3. The domain of translated texts (literature, history, science, etc. which can, for example, all be found in Prosveta) highlights the types of knowledge produced by the dominant culture that are most valued by the immigrant community. If we see translation as an “unequal exchange,” to use Casanova’s term, then what can these commodities tell us about the relationship between source and target cultures? For instance, the translation of advertisements or community announcements in the language of the diasporic community may reveal the perspective of the dominant culture on the immigrant community, while translations of literature or news illustrate the immigrant community’s own views on what information is of value.

Taken together and analyzed comparatively, these categories allow us to understand the specific role(s) played by translation in negotiating the relationship between the immigrant community and the dominant culture, between the immigrant community and its native language and culture, and between different generations within the immigrant community. Preliminary research has definitively documented the presence of translations in the two foreign-language newspapers selected for analysis, which will be presented in detail below. We are therefore confident that the results of this study will make a significant contribution to our understanding of the complex and shifting role played by foreign-language newspapers in U.S. immigrant communities and of the specific functions of translation in the context of diaspora at precisely a time when these newspapers are becoming more available to researchers in digitized formats.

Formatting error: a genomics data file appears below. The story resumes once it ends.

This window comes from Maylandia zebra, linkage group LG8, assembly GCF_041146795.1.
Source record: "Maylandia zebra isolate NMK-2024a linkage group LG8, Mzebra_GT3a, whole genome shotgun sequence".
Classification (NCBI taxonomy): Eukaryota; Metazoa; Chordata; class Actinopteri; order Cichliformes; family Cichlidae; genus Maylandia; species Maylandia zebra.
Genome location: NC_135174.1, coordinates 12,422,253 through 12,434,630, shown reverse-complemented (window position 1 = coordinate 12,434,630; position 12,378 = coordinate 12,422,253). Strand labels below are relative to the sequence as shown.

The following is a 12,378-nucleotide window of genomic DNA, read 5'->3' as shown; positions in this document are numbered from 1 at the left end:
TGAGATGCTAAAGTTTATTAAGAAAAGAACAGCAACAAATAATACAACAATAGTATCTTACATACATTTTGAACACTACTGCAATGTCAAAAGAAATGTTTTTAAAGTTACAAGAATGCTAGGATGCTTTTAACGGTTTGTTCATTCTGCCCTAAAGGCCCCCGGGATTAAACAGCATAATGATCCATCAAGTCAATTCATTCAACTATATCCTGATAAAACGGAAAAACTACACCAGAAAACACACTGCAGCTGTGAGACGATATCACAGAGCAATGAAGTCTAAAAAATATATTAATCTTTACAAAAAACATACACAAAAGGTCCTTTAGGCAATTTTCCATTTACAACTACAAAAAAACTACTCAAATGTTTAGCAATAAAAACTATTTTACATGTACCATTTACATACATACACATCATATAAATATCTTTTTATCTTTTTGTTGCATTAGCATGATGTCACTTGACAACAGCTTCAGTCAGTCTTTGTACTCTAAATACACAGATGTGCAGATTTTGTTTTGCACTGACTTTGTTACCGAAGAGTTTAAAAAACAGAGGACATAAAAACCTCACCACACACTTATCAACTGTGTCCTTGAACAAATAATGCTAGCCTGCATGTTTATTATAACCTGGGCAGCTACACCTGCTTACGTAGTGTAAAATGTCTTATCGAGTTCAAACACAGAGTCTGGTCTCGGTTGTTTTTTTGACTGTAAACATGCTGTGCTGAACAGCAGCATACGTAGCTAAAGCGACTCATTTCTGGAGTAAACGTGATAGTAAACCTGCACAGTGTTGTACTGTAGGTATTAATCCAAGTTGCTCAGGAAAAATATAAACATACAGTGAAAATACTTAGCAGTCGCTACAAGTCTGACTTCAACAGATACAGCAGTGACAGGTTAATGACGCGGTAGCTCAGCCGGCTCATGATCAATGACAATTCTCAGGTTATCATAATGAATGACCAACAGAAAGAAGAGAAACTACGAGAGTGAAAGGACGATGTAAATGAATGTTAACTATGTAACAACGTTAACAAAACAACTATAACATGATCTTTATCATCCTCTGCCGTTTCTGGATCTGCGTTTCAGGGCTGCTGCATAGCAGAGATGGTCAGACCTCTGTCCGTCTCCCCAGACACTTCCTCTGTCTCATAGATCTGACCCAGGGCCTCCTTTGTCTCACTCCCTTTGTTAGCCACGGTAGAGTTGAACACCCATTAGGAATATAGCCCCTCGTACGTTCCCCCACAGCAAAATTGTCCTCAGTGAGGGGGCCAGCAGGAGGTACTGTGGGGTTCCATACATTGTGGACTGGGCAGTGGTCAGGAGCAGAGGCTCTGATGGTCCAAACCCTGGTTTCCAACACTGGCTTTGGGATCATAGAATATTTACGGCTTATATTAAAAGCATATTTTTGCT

The Parameters of the Study

The two immigrant newspapers selected for study were chosen based on their consistent publication history during the period under investigation. The two immigrant communities under investigation in the proposed study, Slovenian and Russian, were selected for their different immigration histories in the interwar period. Slovenians immigrated in large numbers to the U.S. in the late nineteenth century largely for economic reasons, while the mass Russian migration to the U.S. that occurred during and after the Bolshevik Revolution was motivated mostly for political reasons. (Many Slovenes who emigrated after the Second World War did so for political reasons, but this period lies outside the scope of this study.)

The choice of the entre-deux-guerres period was made not simply to set limits on the study in order to guarantee its feasibility, but because this was an especially interesting period in the history of immigrant communities in the U.S. and remains, as Gentzler remarks, “little researched, despite the fact that it is one of the most formative periods in the development of the nation’s identity” (2008, p. 27). Following enormous waves of immigration in the late nineteenth and early twentieth centuries, immigrant communities in this period witnessed the coming of age of their first generations of children born in the U.S., with increasingly attenuated ties to their parents’ homeland and decreasing proficiency in their parents’ native language, which led to the inclusion of English-language texts, including translations, in some immigrant newspapers.

At the same time, U.S. participation in the First World War fostered suspicion of these immigrant communities in general and of their foreign-language newspapers in particular, as possible sites of sedition, leading to the passage of the Trading with the Enemy Act of October 6, 1917, which required all foreign-language newspapers to obtain prior approval from the Postmaster General before mailing translated material related to the war (Stone, 2004). While the government’s war powers were terminated in 1921, the Trading with the Enemies Act was given an extension, and was applied broadly to surveille foreign-language newspapers in immigrant communities deemed potentially hostile to the U.S. throughout the 1920s. For example, Geoffrey Stone cites the case Schaefer v. United States, in which “the [Supreme] Court affirmed [in 1920] the convictions of three men associated with the Philadelphia Tageblatt, a German-language newspaper, for the offense of translating several articles from English-language newspapers in such a way as to reflect pro-German bias” (2004, p. 210).